Hell-Bent by Benjamin Lorr

hell-bentI’ve recently gotten back into doing yoga. And the thing that nobody ever tells you about yoga is that it becomes kind of addictive. So when I walked into my library and saw Hell-Bent I had to pick it up. It is a compelling and revealing memoir about one man’s descent into Bikram yoga, a bit of a take down of Bikram himself by a practitioner and a look at the darker side of what yoga has to offer. Oh, and it’s un-put-downable. Continue reading

A Queer and Pleasant Danger by Kate Bronstein

A Queer and Pleasant Danger by Kate BornsteinYes, it’s true, the title – A Queer and Pleasant Danger had me hooked before I had even opened the book. But come on, word play like that? you know the whole book is going to be well-written if nothing else. And it’s by Kate Bornstein, the original gender outlaw. And it’s got its fair share of Scientology in it. I may as well stop my review here because this book ticked all my boxes. I loved it. Continue reading

Without You, There is No Us by Suki Kim (audio)

Without You There Is No Us by Suki KimI don’t listen to audio books very frequently. So often they just don’t ‘sound’ right to me. But I’ve had a head cold and a massive headache and did not read for 5 days. This is almost unheard of in my life. The one thing that saved me was the audio version of Without You, There Is No Us by Suki Kim. Continue reading

Visiting Hours: A Memoir of Friendship and Murder by Amy Butcher

Visiting Hours by Amy ButcherI finished Visiting Hours by Amy Butcher last night, and I still don’t know exactly how i feel about it. The real-life premise is stunning: in college one of Butcher’s best friends commits a horrific and grizzly murder. Seriously. Put yourself in her shoes. How do you move on from such an event? That is what Visiting Hours is about – Butcher trying to piece together her life in the immediate aftermath of the crime and in the years following it. Continue reading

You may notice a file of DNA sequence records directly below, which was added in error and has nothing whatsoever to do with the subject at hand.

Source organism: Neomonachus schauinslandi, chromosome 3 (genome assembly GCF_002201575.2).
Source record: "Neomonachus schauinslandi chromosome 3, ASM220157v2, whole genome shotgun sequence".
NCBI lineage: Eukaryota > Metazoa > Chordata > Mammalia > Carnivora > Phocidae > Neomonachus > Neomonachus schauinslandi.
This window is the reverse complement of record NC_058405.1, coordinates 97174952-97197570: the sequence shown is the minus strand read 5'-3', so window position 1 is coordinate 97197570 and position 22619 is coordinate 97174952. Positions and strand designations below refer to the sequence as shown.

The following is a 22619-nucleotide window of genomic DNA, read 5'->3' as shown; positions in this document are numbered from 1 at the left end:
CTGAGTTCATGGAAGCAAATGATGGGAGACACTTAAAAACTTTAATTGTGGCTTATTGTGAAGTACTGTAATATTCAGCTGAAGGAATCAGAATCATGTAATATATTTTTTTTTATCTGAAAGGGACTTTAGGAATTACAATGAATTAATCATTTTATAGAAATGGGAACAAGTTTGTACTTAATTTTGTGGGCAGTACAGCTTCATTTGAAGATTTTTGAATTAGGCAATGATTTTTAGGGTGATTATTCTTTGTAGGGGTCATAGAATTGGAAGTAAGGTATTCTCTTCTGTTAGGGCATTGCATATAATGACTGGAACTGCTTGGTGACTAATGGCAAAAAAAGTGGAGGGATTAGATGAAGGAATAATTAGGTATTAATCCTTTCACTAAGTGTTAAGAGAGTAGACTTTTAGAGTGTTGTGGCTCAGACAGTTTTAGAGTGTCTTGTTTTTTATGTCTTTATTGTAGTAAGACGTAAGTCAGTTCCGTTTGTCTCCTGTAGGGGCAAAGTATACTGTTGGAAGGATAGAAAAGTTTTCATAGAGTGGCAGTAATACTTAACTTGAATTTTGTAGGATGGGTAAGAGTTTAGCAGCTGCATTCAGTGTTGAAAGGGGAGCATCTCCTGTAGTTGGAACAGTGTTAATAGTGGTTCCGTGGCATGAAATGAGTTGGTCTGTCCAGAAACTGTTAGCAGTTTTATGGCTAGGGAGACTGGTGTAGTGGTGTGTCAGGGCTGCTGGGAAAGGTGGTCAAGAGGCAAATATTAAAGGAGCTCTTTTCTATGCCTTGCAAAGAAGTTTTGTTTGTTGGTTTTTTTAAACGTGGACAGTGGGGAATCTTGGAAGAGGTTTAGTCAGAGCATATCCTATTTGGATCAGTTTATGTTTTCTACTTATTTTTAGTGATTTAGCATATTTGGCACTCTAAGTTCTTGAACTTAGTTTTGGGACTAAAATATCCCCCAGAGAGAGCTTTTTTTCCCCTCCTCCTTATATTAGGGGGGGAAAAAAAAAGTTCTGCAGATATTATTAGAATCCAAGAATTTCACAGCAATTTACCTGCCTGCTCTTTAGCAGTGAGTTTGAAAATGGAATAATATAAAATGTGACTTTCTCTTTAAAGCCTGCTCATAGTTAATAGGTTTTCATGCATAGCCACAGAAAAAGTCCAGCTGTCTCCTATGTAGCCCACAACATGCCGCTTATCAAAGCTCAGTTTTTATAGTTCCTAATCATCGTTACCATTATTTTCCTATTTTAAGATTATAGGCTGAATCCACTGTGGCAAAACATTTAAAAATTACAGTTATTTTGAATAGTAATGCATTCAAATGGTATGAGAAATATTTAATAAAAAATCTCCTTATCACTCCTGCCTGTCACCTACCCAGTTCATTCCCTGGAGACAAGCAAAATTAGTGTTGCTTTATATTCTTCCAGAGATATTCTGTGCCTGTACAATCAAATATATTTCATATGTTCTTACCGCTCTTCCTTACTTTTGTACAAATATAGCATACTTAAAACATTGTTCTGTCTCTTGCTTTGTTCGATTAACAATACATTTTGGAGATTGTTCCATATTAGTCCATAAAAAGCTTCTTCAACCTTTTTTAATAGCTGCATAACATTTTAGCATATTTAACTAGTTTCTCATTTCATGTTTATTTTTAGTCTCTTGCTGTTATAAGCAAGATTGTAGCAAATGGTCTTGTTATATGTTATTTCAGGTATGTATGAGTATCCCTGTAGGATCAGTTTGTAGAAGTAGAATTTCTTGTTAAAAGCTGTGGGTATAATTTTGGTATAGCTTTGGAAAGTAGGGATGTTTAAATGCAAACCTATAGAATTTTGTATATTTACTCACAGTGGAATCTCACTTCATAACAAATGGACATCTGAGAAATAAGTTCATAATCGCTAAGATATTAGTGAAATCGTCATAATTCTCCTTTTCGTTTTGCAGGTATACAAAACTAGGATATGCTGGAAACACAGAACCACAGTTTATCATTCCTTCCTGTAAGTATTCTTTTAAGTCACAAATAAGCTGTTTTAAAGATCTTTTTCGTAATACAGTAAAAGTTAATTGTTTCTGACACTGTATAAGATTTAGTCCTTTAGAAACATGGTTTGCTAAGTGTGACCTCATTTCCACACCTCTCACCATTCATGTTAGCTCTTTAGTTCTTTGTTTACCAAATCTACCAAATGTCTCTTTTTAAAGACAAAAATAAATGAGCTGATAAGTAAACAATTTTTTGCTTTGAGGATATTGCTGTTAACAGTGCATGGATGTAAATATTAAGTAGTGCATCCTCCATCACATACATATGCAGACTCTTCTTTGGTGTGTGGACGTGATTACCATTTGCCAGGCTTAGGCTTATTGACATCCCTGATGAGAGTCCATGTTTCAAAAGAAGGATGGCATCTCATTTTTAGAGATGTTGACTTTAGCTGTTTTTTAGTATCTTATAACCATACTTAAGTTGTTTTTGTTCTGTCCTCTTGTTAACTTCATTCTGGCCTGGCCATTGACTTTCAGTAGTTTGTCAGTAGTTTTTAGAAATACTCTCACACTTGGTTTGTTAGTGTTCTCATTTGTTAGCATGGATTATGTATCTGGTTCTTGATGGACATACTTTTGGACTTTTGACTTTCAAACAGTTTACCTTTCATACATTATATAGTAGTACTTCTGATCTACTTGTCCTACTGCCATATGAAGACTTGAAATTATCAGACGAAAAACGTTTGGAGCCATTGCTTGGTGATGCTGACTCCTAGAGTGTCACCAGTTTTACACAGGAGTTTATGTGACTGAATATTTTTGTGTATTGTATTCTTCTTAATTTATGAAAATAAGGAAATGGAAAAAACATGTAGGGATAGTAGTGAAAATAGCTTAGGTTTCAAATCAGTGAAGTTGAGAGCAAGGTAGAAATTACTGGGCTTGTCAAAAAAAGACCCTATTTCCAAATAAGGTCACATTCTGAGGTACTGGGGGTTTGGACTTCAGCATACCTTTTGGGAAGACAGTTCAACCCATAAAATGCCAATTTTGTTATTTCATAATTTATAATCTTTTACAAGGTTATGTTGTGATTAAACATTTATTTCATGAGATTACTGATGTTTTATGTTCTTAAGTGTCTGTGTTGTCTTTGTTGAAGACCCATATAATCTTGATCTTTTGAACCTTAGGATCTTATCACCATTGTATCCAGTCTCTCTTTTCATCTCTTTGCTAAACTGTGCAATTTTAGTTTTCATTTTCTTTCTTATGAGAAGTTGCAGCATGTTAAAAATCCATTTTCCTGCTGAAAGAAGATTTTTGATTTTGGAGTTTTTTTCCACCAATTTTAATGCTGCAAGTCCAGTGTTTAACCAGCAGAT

Born To Walk by Dan Rubinstein

Born to Walk by Dan RubinsteinTwo things to confess before we get into the review of Born To Walk by Dan Rubinstein:

  1. I love to walk. We don’t have a car and I walk everywhere. So, Rubinstein is kind of preaching to the choir with this book.
  2. I know Dan. He’s a great guy.  But what i never knew, and I don’t know how this is possible, is that he is even more into walking than I am.

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The Porcelain Thief by Huan Hsu

The Porcelain Thief by Huan HsuI don’t know why I am drawn to tales such as this one – an individual’s search for their family’s origins – when in actuality, i find the topic of family history rather dull. But The Porcelain Thief sounded truly intriguing to me: an American Born Chinese (ABC) goes back to China to try to find the treasure his great-great-great grandfather buried when the Japanese invaded in the early part of the 20th century. Continue reading

Geek Sublime by Vikram Chandra

geek-sublime-naI don’t even know where to start with talking about Geek Sublime. Vikram Chandra has long been a favorite author of mine, so I knew I was going to read this before I even knew what it was about. Then I found out that it was about computer coding and Sanskrit poetics and I was hooked. Continue reading